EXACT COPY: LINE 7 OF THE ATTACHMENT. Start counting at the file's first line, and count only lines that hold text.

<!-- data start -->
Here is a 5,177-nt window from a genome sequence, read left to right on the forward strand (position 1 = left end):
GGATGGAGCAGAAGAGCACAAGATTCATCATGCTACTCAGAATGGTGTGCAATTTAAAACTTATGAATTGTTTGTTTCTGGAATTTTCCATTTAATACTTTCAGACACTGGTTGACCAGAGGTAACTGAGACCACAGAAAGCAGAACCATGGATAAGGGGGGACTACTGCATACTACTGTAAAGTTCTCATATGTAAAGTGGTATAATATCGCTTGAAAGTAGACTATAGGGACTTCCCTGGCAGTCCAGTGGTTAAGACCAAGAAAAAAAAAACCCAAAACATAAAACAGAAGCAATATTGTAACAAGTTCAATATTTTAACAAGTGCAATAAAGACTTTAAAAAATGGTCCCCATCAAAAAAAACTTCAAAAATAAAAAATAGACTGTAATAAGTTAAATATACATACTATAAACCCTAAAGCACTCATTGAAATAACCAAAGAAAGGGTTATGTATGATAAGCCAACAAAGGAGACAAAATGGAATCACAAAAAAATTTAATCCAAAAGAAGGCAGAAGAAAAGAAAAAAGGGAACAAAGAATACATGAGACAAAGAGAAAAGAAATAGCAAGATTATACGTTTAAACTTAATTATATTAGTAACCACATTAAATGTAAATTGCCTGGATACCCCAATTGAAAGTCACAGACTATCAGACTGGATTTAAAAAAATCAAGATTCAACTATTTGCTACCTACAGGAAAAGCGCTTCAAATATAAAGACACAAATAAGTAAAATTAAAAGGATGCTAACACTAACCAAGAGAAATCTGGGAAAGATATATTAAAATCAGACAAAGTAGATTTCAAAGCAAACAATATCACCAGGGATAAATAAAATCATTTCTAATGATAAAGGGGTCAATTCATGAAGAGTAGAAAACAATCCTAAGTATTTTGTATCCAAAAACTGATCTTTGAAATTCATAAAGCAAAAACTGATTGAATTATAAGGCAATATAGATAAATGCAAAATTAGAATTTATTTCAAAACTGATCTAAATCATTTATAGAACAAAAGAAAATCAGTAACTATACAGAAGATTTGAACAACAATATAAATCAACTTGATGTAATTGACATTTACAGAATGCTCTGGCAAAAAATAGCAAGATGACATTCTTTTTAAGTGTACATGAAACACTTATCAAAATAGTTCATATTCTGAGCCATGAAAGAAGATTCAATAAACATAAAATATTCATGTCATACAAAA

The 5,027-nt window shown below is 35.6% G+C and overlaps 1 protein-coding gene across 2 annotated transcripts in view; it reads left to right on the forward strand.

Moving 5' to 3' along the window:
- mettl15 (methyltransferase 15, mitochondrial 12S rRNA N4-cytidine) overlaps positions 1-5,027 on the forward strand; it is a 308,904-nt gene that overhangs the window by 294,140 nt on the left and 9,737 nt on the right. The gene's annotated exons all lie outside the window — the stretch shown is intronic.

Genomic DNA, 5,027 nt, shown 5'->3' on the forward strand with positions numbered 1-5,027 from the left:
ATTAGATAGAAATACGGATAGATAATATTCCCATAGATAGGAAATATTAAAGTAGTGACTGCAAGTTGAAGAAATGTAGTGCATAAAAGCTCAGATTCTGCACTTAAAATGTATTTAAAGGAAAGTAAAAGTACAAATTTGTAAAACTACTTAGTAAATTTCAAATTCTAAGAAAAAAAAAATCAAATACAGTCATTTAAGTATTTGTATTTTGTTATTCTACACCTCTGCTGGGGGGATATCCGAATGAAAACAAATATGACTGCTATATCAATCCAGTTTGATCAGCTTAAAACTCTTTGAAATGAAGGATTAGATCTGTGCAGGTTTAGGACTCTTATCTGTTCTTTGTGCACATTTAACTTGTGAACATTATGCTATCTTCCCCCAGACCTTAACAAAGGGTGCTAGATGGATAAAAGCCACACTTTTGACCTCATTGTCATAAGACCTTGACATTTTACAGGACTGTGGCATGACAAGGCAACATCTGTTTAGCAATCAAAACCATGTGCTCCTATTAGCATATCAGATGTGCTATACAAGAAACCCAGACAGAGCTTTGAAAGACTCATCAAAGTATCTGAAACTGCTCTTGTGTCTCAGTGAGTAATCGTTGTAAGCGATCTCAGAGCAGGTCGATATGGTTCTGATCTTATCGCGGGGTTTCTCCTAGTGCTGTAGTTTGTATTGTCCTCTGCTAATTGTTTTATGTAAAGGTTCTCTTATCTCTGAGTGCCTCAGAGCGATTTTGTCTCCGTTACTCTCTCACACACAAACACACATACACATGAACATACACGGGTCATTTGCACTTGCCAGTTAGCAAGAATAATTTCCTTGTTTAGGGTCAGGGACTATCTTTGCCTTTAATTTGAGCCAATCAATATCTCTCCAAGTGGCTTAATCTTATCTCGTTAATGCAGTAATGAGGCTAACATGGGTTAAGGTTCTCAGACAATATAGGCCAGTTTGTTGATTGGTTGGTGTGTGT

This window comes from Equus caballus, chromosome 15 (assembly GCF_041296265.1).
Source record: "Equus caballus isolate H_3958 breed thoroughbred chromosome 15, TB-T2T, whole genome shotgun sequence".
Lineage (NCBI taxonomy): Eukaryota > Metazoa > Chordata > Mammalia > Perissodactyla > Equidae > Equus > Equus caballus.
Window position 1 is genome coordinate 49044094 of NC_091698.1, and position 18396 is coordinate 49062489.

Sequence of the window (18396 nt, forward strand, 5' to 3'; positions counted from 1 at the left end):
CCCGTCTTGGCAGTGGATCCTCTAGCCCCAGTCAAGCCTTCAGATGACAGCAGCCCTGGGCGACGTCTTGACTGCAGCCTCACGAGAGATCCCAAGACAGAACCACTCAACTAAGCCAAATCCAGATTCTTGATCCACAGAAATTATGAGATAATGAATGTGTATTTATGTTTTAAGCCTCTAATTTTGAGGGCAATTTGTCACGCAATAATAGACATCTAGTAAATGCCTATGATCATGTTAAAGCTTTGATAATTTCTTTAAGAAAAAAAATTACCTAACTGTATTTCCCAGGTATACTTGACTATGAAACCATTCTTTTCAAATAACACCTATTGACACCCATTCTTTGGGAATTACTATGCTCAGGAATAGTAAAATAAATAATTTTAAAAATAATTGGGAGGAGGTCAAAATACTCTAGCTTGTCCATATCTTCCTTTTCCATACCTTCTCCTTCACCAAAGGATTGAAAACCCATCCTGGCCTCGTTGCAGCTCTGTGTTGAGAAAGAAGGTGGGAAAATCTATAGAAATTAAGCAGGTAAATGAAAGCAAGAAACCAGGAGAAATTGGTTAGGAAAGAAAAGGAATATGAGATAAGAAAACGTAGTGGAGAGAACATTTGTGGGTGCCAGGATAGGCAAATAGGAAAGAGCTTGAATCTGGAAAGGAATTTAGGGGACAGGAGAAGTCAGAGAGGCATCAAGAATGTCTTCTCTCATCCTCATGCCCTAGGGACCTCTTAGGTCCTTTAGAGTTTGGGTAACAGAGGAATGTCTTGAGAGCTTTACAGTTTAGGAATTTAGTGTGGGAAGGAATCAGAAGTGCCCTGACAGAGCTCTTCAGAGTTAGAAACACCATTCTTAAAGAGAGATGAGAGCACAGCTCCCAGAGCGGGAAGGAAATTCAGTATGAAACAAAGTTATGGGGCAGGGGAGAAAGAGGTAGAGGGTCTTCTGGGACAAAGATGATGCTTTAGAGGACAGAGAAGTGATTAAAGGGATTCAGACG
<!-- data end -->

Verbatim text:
ATTAGATAGAAATACGGATAGATAATATTCCCATAGATAGGAAATATTAAAGTAGTGACTGCAAGTTGAAGAAATGTAGTGCATAAAAGCTCAGATTCTGCACTTAAAATGTATTTAAAGGAAAGTAAAAGTACAAATTTGTAAAACTACTTAGTAAATTTCAAATTCTAAGAAAAAAAAAATCAAATACAGTCATTTAAGTATTTGTATTTTGTTATTCTACACCTCTGCTGGGGGGATATCCGAATGAAAACAAATATGACTGCTATATCAATCCAGTTTGATCAGCTTAAAACTCTTTGAAATGAAGGATTAGATCTGTGCAGGTTTAGGACTCTTATCTGTTCTTTGTGCACATTTAACTTGTGAACATTATGCTATCTTCCCCCAGACCTTAACAAAGGGTGCTAGATGGATAAAAGCCACACTTTTGACCTCATTGTCATAAGACCTTGACATTTTACAGGACTGTGGCATGACAAGGCAACATCTGTTTAGCAATCAAAACCATGTGCTCCTATTAGCATATCAGATGTGCTATACAAGAAACCCAGACAGAGCTTTGAAAGACTCATCAAAGTATCTGAAACTGCTCTTGTGTCTCAGTGAGTAATCGTTGTAAGCGATCTCAGAGCAGGTCGATATGGTTCTGATCTTATCGCGGGGTTTCTCCTAGTGCTGTAGTTTGTATTGTCCTCTGCTAATTGTTTTATGTAAAGGTTCTCTTATCTCTGAGTGCCTCAGAGCGATTTTGTCTCCGTTACTCTCTCACACACAAACACACATACACATGAACATACACGGGTCATTTGCACTTGCCAGTTAGCAAGAATAATTTCCTTGTTTAGGGTCAGGGACTATCTTTGCCTTTAATTTGAGCCAATCAATATCTCTCCAAGTGGCTTAATCTTATCTCGTTAATGCAGTAATGAGGCTAACATGGGTTAAGGTTCTCAGACAATATAGGCCAGTTTGTTGATTGGTTGGTGTGTGT